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|Spanish to English translations [PRO]|
|Spanish term or phrase: peso específico|
This is the phrase most often used in the scientific literature.
Google hits for "specific gravity" = 171,000
Google hits for "specific weight" = 31,700
For example, see:
What is specific gravity?
I am trying to determine the specific gravity of polychlorinated biphenyl (PCB). The only information I have is the mass (or volume) of the compound and the molecular weight. What other information do I need to determine the specific gravity?
Specific gravity is the density of a substance relative to some reference substance:
Specific gravity = density of substance
density of reference substance
Specific gravity was defined because it's convenient to have a unitless measure of density. The reference substance for solids and liquids is usually water at 4°C. At that temperature, water has a density of 1.0000 g/mL. So if you know the density of a substance in g/mL, for most practical purposes that's numerically equal to the specific gravity.
To find the specific gravity of the PCB, then, you'll need to have the mass (in g) of a given volume (in mL) of PCB.
Author: Fred Senese firstname.lastname@example.org
Specific gravity is a measure of the density of a mineral. At times it is such a useful property that it is the only way to distinguish some minerals without laboratory or optical techniques. Gold (pictured) can easily be distinguished from "fool's gold" by specific gravity alone, although there are many other ways. Specific gravity is a unitless measure, because it is derived from the density of the mineral divided by the density of water and thus all units cancel. However, since water's density equals 1 gram per cubic centimeter (at specific conditions), then a mineral's specific gravity would also correspond to a mineral's density as expressed in grams per cubic centimeter.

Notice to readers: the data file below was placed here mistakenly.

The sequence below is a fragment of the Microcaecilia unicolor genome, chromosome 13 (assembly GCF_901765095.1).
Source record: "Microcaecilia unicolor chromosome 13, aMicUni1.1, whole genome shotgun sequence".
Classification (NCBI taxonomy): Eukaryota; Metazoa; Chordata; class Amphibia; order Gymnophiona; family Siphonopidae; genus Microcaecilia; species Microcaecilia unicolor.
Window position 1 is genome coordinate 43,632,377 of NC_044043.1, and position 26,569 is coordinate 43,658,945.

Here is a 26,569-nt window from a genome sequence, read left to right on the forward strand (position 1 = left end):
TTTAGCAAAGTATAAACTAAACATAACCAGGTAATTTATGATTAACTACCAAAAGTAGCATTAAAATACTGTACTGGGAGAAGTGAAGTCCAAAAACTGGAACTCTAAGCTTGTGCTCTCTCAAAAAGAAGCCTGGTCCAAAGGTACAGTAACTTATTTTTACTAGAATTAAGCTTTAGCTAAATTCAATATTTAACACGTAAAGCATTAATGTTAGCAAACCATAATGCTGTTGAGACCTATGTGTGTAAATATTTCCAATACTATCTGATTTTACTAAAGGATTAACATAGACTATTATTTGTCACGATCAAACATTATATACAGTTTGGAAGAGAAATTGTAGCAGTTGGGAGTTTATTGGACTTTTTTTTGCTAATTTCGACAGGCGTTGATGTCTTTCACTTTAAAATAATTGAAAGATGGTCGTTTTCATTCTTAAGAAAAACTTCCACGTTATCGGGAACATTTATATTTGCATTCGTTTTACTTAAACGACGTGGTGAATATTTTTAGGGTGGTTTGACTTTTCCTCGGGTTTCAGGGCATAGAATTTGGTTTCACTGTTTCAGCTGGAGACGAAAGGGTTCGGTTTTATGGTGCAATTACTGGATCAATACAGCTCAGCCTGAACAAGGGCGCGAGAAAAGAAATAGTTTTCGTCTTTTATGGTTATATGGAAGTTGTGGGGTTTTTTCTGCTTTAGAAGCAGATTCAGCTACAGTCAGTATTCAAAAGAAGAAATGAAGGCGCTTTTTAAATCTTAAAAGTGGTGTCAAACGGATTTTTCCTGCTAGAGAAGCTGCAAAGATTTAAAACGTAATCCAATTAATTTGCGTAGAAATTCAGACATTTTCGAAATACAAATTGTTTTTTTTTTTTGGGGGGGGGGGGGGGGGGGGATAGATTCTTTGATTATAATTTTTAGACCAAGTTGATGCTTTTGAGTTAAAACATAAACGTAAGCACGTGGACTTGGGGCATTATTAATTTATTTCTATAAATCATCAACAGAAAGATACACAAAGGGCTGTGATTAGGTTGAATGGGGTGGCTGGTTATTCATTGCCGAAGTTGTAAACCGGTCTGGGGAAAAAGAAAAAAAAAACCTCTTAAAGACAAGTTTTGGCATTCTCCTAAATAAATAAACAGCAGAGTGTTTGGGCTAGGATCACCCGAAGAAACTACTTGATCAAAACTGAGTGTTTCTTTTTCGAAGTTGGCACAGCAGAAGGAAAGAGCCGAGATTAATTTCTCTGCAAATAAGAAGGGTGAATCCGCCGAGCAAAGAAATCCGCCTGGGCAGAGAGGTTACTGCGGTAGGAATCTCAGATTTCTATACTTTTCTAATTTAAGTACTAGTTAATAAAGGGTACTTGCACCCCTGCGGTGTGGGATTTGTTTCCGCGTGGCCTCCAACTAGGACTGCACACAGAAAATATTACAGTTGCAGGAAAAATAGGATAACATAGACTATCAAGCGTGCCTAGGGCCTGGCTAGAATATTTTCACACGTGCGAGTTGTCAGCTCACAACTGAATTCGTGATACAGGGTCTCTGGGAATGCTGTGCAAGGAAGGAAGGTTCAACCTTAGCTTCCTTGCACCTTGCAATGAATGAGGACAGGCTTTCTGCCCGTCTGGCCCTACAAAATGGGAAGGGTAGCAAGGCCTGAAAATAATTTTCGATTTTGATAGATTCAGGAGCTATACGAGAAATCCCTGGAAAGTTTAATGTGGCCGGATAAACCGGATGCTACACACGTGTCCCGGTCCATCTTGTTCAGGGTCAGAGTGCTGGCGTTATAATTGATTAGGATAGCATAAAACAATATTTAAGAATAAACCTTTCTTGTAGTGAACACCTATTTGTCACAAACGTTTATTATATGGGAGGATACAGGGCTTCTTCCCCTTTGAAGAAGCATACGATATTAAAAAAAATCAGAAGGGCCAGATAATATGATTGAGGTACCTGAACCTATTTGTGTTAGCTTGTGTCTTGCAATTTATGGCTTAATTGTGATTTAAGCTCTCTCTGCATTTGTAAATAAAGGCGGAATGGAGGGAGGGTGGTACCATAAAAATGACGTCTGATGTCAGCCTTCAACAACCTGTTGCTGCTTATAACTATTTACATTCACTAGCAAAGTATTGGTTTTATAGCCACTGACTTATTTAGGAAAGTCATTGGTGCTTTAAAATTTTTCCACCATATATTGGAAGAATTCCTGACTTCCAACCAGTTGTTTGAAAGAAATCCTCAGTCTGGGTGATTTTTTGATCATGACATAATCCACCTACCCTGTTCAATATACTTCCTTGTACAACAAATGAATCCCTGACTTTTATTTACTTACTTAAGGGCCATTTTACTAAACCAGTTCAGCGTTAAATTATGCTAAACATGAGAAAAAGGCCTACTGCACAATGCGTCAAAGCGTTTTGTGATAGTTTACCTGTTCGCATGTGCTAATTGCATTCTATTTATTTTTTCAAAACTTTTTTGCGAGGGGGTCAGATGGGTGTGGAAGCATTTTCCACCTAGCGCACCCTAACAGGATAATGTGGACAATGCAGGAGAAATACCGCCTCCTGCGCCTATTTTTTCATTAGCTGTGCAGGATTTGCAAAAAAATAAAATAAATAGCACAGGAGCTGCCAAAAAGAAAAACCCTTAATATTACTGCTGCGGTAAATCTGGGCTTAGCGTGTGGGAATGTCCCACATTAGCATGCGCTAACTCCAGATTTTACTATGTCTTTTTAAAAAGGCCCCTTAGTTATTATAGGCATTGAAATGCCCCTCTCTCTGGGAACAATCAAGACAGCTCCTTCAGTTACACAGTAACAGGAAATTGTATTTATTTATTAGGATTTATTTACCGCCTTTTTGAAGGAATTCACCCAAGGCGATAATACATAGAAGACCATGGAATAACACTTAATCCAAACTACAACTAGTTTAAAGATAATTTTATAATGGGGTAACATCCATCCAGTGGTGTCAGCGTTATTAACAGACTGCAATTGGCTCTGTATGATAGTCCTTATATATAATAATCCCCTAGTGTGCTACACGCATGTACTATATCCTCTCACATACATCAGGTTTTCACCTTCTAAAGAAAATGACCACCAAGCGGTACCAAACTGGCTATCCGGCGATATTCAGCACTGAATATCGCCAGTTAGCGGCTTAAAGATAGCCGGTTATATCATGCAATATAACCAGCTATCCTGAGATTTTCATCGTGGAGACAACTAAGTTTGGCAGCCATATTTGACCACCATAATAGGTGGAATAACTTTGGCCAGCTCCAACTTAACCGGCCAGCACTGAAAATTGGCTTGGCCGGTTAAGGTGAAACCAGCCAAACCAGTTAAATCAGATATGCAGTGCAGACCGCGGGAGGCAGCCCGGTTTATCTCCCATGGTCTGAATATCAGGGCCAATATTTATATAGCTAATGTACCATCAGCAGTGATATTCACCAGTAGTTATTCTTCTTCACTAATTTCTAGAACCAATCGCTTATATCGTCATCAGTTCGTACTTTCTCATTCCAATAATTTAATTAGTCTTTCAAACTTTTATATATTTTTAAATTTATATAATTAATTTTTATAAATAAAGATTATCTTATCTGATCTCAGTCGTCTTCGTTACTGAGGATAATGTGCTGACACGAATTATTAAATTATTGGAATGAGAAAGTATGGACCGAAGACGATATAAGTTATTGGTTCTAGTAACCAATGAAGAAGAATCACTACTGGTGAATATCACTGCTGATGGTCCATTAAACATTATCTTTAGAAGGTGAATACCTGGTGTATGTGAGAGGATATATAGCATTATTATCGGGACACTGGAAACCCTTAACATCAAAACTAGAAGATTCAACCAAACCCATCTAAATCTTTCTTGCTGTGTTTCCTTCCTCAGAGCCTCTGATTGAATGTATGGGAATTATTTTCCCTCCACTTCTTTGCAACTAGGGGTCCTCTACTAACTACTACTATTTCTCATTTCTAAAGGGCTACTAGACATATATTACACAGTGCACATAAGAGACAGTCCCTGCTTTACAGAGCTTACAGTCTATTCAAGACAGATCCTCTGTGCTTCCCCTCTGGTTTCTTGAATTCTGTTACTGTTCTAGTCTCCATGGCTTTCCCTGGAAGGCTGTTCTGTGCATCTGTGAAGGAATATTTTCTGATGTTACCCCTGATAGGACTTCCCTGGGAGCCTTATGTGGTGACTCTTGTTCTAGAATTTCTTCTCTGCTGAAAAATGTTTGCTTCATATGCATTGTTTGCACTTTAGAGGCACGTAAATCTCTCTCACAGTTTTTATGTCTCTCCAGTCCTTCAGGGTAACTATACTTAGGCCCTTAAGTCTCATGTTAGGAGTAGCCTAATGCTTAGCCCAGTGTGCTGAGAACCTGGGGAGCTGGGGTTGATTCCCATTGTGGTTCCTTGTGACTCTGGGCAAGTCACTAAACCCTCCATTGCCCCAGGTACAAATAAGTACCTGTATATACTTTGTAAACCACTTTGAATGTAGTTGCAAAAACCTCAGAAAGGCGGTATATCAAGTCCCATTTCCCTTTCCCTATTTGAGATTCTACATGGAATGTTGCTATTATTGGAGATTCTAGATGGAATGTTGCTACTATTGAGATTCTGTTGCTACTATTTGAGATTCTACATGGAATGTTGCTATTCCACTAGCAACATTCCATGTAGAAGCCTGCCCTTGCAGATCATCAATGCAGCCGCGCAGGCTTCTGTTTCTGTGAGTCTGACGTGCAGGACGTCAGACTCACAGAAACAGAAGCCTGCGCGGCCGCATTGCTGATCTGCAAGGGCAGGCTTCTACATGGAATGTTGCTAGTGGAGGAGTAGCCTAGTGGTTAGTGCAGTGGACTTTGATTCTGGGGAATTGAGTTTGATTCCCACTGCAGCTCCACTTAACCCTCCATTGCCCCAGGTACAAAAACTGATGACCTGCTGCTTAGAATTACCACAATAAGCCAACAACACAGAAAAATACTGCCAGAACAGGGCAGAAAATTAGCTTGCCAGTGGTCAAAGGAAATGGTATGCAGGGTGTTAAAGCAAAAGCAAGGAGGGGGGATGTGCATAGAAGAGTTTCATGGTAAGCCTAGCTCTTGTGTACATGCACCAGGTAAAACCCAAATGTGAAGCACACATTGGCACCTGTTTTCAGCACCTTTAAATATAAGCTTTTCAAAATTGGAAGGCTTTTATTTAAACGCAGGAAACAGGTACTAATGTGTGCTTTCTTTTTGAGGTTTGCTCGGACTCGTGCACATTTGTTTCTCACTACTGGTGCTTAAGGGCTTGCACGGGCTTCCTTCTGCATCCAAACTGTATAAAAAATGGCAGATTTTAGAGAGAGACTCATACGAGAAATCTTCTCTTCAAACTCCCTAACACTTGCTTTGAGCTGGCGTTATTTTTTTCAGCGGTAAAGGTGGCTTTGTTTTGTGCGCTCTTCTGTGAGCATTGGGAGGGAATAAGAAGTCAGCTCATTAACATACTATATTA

Specific gravity, or SG, as already stated compares the density of a mineral to the density of water. If a mineral has a SG of 2, then it is twice as dense as water. If a mineral has a SG of 3 then it is three times as dense as water and so forth. However, comparing a mineral to water is not practical and is not really helpful. It is easier to consider what is the SG of a typical mineral and compare minerals that way.
Selected response from:
DR. RICHARD BAVRY
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